SEARCH

Bay-Forge bullish on wind energy sector, aims at Rs 100-cr turnover

Share  ·   print   ·  
A worker at Bay-Forge's plant at Palayanoor village, 40 km south of Chennai, helps unload a gigantic steel ring from a truck. After processing, the ring will become either a part of a rocket or a windmill tower. - Bijoy Ghosh
A worker at Bay-Forge's plant at Palayanoor village, 40 km south of Chennai, helps unload a gigantic steel ring from a truck. After processing, the ring will become either a part of a rocket or a windmill tower. - Bijoy Ghosh

M. Ramesh

Chennai, March 28

THE Chennai-based Bay-Forge Ltd, a wholly-owned subsidiary of Fomas of Italy, proposes to invest Rs 5 crore in debottlenecking its plant to pave the way for the manufacture of windmill components turbine shafts and towers.

For a company that has just completed a Rs 80-crore project for manufacturing steel rings for the Indian Space Research Organisation (ISRO) rings that become parts of rockets an investment of Rs 5 crore may not appear to be a big deal, but the significance is in the consequent business rather than the investment itself.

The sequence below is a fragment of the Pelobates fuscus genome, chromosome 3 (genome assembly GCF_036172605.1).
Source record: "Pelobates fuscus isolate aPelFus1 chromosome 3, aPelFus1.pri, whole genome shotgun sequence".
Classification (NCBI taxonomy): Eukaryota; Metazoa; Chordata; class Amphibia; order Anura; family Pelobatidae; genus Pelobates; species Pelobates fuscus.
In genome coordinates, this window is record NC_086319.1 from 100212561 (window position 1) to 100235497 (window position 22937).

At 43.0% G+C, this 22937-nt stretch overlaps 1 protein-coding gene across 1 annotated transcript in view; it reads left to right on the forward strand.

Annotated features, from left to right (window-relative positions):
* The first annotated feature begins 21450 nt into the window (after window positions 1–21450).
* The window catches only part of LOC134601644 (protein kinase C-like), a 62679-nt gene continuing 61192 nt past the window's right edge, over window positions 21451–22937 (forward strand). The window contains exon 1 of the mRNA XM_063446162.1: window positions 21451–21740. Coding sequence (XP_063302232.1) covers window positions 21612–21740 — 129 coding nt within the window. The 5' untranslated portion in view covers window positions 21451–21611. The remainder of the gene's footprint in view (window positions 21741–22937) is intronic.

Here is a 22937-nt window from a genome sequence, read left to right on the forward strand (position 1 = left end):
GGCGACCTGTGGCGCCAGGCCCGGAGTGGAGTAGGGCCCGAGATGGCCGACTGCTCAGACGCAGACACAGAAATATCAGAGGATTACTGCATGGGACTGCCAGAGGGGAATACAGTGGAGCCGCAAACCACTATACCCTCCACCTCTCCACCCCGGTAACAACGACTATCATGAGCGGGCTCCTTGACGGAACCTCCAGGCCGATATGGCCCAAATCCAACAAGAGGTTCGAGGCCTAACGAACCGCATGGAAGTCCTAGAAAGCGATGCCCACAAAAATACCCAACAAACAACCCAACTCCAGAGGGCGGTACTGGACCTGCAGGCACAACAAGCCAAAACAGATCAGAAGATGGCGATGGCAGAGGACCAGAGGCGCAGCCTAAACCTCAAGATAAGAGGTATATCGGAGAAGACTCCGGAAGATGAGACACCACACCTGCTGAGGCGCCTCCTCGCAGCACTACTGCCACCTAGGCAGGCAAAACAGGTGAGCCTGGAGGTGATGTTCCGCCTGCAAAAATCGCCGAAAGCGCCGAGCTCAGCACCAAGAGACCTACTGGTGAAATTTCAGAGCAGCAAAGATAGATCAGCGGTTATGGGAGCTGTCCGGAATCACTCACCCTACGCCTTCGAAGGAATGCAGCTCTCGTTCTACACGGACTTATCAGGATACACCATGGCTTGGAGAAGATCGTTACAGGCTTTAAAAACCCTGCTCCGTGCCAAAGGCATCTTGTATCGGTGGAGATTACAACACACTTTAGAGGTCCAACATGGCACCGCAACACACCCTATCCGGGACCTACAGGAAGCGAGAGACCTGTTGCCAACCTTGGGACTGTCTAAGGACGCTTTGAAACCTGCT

In calendar 2005, Bay-Forge (formerly Fomas India Ltd) expects to achieve a turnover of Rs 50 crore against Rs 30 crore last year. About Rs 14 crore of this would come from the ISRO. The company produces forged components for nuclear plants too.

However, after the debottlenecking exercise, it expects sales to the wind energy sector to boom and estimates to achieve a turnover of Rs 100 crore in 2006.

Bay-Forge's President and Whole-time Director, Mr R.C. Mohan, told Business Line on Monday that the company was in "extensive negotiations" with a number of windmill companies.

In a way, Bay-Forge's `diversification' was mandated by economics, because the equipment it has for producing rocket parts can execute all ISRO orders in a matter of days.

The company has a 3,500-tonne hydraulic press that can punch a hole in the middle of a two-feet-by-two-feet block of steel. A rolling mill squeezes the walls of the "steel doughnut" to form the metal into a huge ring.

These machines could be otherwise used, but not to make conventional forgings such as auto components. The current boom in wind energy has come in very handy in this context, and hence the Rs 5-crore investment.

(This article was published in the Business Line print edition dated March 29, 2005)
XThese are links to The Hindu Business Line suggested by Outbrain, which may or may not be relevant to the other content on this page. You can read Outbrain's privacy and cookie policy here.
Comments to: web.businessline@thehindu.co.in. Copyright © 2014, The Hindu Business Line.